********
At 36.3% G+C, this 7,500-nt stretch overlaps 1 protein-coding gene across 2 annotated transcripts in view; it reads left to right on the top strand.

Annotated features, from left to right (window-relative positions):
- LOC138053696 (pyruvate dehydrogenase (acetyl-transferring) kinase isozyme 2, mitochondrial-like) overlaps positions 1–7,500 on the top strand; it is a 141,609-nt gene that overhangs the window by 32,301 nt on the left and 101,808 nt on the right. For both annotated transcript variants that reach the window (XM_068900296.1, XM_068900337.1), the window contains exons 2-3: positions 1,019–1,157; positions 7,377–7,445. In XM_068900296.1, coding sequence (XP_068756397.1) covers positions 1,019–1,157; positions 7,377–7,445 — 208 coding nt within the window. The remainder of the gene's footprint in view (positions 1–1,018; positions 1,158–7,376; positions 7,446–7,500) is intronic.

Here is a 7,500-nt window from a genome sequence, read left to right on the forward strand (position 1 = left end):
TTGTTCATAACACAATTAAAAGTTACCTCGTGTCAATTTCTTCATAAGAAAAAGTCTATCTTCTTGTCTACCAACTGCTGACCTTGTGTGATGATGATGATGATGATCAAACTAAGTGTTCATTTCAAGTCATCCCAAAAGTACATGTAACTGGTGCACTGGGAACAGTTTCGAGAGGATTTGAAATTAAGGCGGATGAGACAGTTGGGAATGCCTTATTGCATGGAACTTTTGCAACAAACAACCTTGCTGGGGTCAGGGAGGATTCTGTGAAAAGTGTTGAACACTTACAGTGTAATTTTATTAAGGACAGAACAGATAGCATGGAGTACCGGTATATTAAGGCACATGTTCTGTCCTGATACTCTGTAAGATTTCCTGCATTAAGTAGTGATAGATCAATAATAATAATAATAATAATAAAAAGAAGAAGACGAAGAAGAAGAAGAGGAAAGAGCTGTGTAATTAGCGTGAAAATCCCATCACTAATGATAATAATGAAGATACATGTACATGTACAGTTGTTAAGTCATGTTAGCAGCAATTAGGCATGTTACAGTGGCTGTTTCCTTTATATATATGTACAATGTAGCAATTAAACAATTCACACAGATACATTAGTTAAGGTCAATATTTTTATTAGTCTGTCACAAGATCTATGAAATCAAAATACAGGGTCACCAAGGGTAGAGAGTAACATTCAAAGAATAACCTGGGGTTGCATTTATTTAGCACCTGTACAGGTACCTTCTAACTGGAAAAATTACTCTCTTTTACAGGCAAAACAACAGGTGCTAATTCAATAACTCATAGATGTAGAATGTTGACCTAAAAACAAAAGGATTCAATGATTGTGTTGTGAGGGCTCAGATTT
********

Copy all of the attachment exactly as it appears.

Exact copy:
At 36.3% G+C, this 7,500-nt stretch overlaps 1 protein-coding gene across 2 annotated transcripts in view; it reads left to right on the top strand.

Annotated features, from left to right (window-relative positions):
- LOC138053696 (pyruvate dehydrogenase (acetyl-transferring) kinase isozyme 2, mitochondrial-like) overlaps positions 1–7,500 on the top strand; it is a 141,609-nt gene that overhangs the window by 32,301 nt on the left and 101,808 nt on the right. For both annotated transcript variants that reach the window (XM_068900296.1, XM_068900337.1), the window contains exons 2-3: positions 1,019–1,157; positions 7,377–7,445. In XM_068900296.1, coding sequence (XP_068756397.1) covers positions 1,019–1,157; positions 7,377–7,445 — 208 coding nt within the window. The remainder of the gene's footprint in view (positions 1–1,018; positions 1,158–7,376; positions 7,446–7,500) is intronic.

Here is a 7,500-nt window from a genome sequence, read left to right on the forward strand (position 1 = left end):
TTGTTCATAACACAATTAAAAGTTACCTCGTGTCAATTTCTTCATAAGAAAAAGTCTATCTTCTTGTCTACCAACTGCTGACCTTGTGTGATGATGATGATGATGATCAAACTAAGTGTTCATTTCAAGTCATCCCAAAAGTACATGTAACTGGTGCACTGGGAACAGTTTCGAGAGGATTTGAAATTAAGGCGGATGAGACAGTTGGGAATGCCTTATTGCATGGAACTTTTGCAACAAACAACCTTGCTGGGGTCAGGGAGGATTCTGTGAAAAGTGTTGAACACTTACAGTGTAATTTTATTAAGGACAGAACAGATAGCATGGAGTACCGGTATATTAAGGCACATGTTCTGTCCTGATACTCTGTAAGATTTCCTGCATTAAGTAGTGATAGATCAATAATAATAATAATAATAATAAAAAGAAGAAGACGAAGAAGAAGAAGAGGAAAGAGCTGTGTAATTAGCGTGAAAATCCCATCACTAATGATAATAATGAAGATACATGTACATGTACAGTTGTTAAGTCATGTTAGCAGCAATTAGGCATGTTACAGTGGCTGTTTCCTTTATATATATGTACAATGTAGCAATTAAACAATTCACACAGATACATTAGTTAAGGTCAATATTTTTATTAGTCTGTCACAAGATCTATGAAATCAAAATACAGGGTCACCAAGGGTAGAGAGTAACATTCAAAGAATAACCTGGGGTTGCATTTATTTAGCACCTGTACAGGTACCTTCTAACTGGAAAAATTACTCTCTTTTACAGGCAAAACAACAGGTGCTAATTCAATAACTCATAGATGTAGAATGTTGACCTAAAAACAAAAGGATTCAATGATTGTGTTGTGAGGGCTCAGATTT